In this article we will return to the numbers that represent colors, as demonstrated in the second installment of this series. This can only be done through the wonderful world of bit magic, which is by the way a very nice place to be, so we will explore it thoroughly. As an introduction, try the following Tick function in a fresh template:

void Game::Tick( float a_DT )
{
m_Surface->Clear( 100 );
}


What you get is a somewhat dark-blueish backdrop. Change '100' to '255', and it will be brighter blue. Increase it one more, and it will be black. Well, not really, actually it's very dark green, as we will see in a minute.

# Ingredients of an integer

Let me introduce you to some new C things. Try the following Tick function:

void Game::Tick( float a_DT )
{
union
{
int i;
unsigned char b;
};
i = 255;
i++;
}


Set a breakpoint at the i++ line and start the application. Use the debugger to view the value of variable i and b. At the breakpoint position, i and b both contain 255, but when you proceed one line, i is 256 as expected, but b is now 0.

A word about this weird 'twinning' of variables: i and b are in a union. You can use a union to have two (or more) variables that share the same memory location. The result of that is that changing one of them will change the other as well.

In this case, i is an integer, but b is a char. Both can contain numbers, but there is a difference: an integer is 32 bit, and a char is 8 bit. Since a bit can contain '0' or '1', it can contain 2 unique values; 8 bits can therefore contain 2 * 2 * 2 * 2 * 2 * 2 * 2 * 2 = 256 unique values (0...255). After that, it's back to zero... If we look at the separate bits (binary numbers), we get this situation:

000000000000000000000000 11111111   =   255
000000000000000000000001 00000000   =   256

What does this have to do with colors? Hang in there, we'll get to that in a minute! There's another thing about those binary numbers. Have a look at the following table:

00001  =  1
00010  =  2
00100  =  4
01000  =  8
10000  = 16

So, if we take a number, and multiply it by 2, we effectively shift the binary number to the left. Or, when we swap that around, shifting the binary number to the left multiplies it by 2; shifting it 'a bit' to the right divides it by 2.

Now let's return to colors. To store a color in an integer, we in fact store three values: red, green and blue. Each of them needs 8 bits. Blue goes in the lowest 8 bits, and that is why any value between 0 and 255 will get you a shade of blue. Green goes in the next 8 bits. To get there, we need to shift 8 bits to the left, which we do by multiplying by 256. So, to get shades of green, we take a number between 0 and 255, and multiply it by 256. And to get to red, we multiply by 256 twice. So:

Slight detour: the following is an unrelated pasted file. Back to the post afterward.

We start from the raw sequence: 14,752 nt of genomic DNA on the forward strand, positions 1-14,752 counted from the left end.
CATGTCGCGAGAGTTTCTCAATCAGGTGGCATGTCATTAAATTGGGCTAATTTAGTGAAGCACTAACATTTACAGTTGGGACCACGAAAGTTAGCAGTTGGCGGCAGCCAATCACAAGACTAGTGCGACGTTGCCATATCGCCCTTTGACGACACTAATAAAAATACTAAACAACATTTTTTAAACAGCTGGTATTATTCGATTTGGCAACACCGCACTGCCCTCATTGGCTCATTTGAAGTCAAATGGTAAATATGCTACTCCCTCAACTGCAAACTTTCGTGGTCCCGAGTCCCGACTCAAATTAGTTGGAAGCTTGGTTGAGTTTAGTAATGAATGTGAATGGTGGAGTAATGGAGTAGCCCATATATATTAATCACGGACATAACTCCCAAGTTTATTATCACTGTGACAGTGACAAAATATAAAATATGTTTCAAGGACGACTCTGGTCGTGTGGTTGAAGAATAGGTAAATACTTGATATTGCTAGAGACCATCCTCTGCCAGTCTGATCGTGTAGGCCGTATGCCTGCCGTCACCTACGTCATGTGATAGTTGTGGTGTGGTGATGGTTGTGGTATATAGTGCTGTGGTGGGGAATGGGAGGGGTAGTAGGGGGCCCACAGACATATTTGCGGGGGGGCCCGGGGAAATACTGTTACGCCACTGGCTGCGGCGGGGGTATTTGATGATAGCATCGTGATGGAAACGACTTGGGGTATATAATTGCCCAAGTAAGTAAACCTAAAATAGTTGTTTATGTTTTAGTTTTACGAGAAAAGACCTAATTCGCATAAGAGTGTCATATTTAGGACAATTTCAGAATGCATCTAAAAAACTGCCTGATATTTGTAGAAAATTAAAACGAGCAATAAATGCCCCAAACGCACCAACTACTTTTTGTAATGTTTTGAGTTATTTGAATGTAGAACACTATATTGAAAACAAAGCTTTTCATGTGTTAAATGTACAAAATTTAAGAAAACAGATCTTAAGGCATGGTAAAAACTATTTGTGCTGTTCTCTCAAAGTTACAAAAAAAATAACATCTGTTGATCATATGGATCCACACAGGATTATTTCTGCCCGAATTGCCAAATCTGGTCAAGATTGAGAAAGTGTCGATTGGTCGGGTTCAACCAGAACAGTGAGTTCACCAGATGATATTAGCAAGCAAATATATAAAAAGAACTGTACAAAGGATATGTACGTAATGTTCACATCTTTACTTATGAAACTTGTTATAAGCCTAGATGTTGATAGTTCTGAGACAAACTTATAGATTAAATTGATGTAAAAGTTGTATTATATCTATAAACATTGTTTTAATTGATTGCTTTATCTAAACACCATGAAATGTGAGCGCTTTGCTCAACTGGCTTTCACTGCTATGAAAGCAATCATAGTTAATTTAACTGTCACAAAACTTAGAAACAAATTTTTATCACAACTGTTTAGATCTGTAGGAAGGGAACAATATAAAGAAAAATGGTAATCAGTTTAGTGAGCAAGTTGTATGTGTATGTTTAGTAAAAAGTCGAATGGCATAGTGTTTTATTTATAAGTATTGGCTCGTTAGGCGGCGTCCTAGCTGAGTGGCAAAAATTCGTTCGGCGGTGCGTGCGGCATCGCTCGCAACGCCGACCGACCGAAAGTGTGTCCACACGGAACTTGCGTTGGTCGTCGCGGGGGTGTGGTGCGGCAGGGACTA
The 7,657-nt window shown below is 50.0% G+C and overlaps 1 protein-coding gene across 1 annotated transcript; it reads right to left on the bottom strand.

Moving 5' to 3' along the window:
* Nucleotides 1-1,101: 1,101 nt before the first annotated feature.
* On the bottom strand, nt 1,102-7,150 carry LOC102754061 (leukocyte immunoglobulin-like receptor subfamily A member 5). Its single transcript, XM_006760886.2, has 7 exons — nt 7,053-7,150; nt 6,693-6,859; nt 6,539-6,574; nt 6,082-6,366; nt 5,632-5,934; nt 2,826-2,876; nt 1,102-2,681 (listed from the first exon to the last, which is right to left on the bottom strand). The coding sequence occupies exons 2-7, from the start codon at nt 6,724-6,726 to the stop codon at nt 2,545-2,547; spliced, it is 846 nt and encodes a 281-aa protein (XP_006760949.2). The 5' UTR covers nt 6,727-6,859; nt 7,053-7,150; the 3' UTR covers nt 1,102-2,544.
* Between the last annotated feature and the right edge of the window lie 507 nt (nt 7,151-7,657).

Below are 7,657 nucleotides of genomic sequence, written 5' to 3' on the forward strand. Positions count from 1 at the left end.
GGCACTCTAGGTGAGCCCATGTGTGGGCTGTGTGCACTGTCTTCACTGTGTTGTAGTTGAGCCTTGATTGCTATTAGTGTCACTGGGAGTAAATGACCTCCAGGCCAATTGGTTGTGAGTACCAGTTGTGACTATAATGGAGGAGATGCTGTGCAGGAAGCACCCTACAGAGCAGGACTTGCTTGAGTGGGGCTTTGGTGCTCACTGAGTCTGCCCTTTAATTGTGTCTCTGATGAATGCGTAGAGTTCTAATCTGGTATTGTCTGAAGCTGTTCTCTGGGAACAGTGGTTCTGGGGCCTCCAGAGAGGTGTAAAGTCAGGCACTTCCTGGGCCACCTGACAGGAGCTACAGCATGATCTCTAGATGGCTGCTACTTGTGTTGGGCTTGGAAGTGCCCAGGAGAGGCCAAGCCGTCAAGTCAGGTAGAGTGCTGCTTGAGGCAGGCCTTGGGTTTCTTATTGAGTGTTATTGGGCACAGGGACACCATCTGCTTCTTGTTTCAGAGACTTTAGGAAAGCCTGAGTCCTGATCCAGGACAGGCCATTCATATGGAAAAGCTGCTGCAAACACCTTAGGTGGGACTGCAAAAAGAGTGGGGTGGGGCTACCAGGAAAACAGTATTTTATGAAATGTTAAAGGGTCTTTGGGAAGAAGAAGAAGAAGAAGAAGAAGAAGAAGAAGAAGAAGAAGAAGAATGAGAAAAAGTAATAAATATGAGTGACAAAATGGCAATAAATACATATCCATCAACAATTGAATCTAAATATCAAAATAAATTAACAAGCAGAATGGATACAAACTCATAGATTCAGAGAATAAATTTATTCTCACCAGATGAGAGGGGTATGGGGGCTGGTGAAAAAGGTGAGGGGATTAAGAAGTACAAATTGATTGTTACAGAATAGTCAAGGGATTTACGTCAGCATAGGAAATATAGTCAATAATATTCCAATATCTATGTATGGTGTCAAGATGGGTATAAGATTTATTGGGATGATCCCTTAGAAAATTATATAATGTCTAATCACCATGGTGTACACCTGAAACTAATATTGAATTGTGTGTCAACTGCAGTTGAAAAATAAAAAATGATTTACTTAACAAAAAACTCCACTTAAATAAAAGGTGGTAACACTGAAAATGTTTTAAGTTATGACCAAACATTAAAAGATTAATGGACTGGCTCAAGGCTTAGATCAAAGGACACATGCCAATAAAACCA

m_Surface->Clear( 100 );                 // yields dark blue
m_Surface->Clear( 100 * 256 );           // yields dark green
m_Surface->Clear( 100 * 256 * 256 );     // yields dark red

And thus, the brightest red that you can get is 255 * 256 * 256. You can also mix red, green and blue, by adding them together:

m_Surface->Clear( (200 * 256 * 256) + (200 * 256) ); // yellow

So, to blend some colors, you will be doing plenty of multiplications. There is a slightly easier way: using bitshifting. Try this:

int i = 1;
i = i << 1;

Using the debugger, you can see that '<< 1' multiplies a value by 2. Likewise, '<< 2' will multiply it by 4. For colors, we can use '<< 8' and '<< 16':

m_Surface->Clear( (200 << 16) + (200 << 8) ); // yellow

Now it is a bit more clear what's happening: We are taking a value of 200 here for red, and we shift it in the right position (which is 16 bits to the left). Likewise, we put 200 for green in the right position by shifting it 8 bits to the left. And, consider this to be a little teaser, you can also store some stuff in the invisible alpha channel, by shifting it to the left by 24 bits...

Now that we can get red, green and blue exactly where we want them to be, we can start answering the question how to access them separately.

Suppose you have a yellow pixel. It's stored in a 32-bit variable, which looks like this, in binary:

11010111 11111111 11111111 00000000

So: Garbage in the leftmost eight bits (bits 31-24, alpha), then 255 for red in bits 23-16, then 255 for green in bits 15-8, and finally zeroes in bits 7..0. The garbage might not actually be there, it could be zeroes, or ones, but that doesn't matter. Now suppose we want to know what green is for this color. Of course you can see it right away, but we need to do this in a program, so let's see how we can make C++ extract that color.

The answer is: using bitmasking. We will be using the '&-operator' (pronounced as 'And') in this case. In code, it looks like this. Note that I used a different value for green (yielding a bright orange) to illustrate the concept.

int color = (255 << 16) + (237 << 8);   // orange
int green = color & mask;

In binary, the following happens:

11010111 11111111 11101101 00000000    // orange, garbage in alpha
00000000 00000000 11111111 00000000    // mask for green
----------------------------------- &
00000000 00000000 11101101 00000000

What '&' does is this: Every individual bit that was '1' in the first value, and also '1' in the second value, will be '1' in the result. All other bits will be '0' in the result. The bottom line is that we extracted the value for green. Well, almost: it's still shifted to the left by 8 bits, so to get the correct value for green, we need to move it back:

int green = (color & mask) >> 8;

Red, blue and alpha can be extracted in the same manner.

There's a lot more to explore when it comes to bit magic, and trust me, you will learn to love it. But now, let's make things practical, in the assignment for this article.